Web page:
A common misperception of what agile is about is speed – specifically, that it makes development faster. I hear this a lot when asking folks what they’ve heard about agile development – “Agile will make us faster.” I suppose this is unsurprising given the chronic lateness and cost overrun of the typical software project. Slowness is the disease, and agile is the cure. Or are they?
Merriam-Webster defines agile as:
1: marked by ready ability to move with quick easy grace <an agile dancer>
2: having a quick resourceful and adaptable character <an agile mind>
The Cambridge Dictionary defines it – in British (not American) English – as:
able to move your body quickly and easily <Monkeys are very agile climbers.> <You need to have agile fingers to do this kind of work.>
Notice that the key word here isn’t ‘fast’, but ‘quick’. ‘Fast’ is a fraught word, and seems to be what most think will be the new nature of an otherwise traditional project – exhaustive, ill-informed, up-front specifications and all – once we just get agile. But do we really want the whole train wreck to simply increase speed and arrive sooner?
Agile’s primary benefit isn’t speed but, rather, feedback – between development team members, the development team and the business, and the business and the market. The most noted effect is greater understanding and insight into what’s working and desired (and what isn’t). This allows course correction that wouldn’t be possible if you were only hurtling toward a mistaken destination ever faster. Admittedly, over time and with experience, this difference does lead to a speed-related effect: more frequent delivery of only the highest-value items.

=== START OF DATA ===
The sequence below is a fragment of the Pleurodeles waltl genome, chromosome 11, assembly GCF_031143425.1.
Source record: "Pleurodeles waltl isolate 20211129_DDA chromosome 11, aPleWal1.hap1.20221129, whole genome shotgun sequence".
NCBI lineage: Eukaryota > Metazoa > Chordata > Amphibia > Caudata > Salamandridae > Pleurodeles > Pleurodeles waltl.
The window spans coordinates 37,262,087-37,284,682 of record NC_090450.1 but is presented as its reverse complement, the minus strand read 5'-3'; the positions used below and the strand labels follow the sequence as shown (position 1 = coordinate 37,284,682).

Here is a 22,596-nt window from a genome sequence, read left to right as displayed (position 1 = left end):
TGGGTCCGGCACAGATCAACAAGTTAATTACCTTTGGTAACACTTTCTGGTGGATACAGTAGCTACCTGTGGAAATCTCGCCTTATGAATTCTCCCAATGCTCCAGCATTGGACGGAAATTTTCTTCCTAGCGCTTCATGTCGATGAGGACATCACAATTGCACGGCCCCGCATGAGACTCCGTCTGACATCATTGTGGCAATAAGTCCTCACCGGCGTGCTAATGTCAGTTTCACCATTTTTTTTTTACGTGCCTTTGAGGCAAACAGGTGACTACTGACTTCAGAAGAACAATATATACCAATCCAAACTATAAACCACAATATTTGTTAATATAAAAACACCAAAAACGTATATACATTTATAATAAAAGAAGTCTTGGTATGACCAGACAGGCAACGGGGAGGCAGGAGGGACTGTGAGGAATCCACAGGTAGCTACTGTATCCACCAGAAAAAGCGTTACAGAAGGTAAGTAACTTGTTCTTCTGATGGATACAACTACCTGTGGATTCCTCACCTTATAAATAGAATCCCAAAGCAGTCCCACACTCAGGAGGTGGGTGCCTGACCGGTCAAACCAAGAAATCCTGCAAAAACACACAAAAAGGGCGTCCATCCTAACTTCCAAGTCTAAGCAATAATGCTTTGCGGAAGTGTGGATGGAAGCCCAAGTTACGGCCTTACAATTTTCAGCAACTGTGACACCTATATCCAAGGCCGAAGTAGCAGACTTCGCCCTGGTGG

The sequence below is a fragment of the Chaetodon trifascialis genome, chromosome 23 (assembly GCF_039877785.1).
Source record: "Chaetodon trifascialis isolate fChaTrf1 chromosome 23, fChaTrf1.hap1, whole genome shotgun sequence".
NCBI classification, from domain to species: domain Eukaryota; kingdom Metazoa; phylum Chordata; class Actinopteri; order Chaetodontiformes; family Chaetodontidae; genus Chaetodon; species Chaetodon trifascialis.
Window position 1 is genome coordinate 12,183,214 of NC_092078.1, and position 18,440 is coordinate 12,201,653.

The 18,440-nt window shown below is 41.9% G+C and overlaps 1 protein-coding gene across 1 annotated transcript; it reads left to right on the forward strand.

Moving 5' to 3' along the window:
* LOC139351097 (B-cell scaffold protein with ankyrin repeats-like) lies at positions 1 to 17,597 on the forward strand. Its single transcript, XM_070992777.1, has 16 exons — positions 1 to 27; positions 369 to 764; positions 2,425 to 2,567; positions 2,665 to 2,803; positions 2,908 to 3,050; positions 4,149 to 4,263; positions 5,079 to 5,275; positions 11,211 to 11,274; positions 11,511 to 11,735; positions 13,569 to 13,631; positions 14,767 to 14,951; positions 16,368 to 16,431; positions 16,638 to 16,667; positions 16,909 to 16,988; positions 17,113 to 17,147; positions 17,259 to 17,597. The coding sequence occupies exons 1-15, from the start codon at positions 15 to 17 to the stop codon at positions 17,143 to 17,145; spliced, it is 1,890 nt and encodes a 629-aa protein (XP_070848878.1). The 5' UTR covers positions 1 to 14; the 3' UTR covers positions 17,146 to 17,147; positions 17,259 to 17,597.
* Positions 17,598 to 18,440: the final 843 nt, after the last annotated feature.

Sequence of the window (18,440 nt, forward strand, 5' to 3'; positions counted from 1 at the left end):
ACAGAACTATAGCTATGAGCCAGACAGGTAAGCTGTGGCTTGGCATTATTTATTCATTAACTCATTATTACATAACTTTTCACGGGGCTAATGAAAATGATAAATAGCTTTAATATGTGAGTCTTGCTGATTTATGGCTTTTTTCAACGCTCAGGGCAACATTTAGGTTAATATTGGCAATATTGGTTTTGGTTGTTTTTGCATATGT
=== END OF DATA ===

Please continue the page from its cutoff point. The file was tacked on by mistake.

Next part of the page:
But what’s delivered to the business and the market isn’t faster in the same sense as what’s expected; You won’t get a whole year’s worth of pre-agile production of code in only three months post-agile. And you wouldn’t want to, would you? What you might get – with learning, practice, and experience – is a traditional year’s delivery of value in half or a third or even a quarter of the time. But first you’ll have to get really good at listening to the feedback you elicit, involving your customers, and changing your mind and your plan. But will you be faster? Which is more important?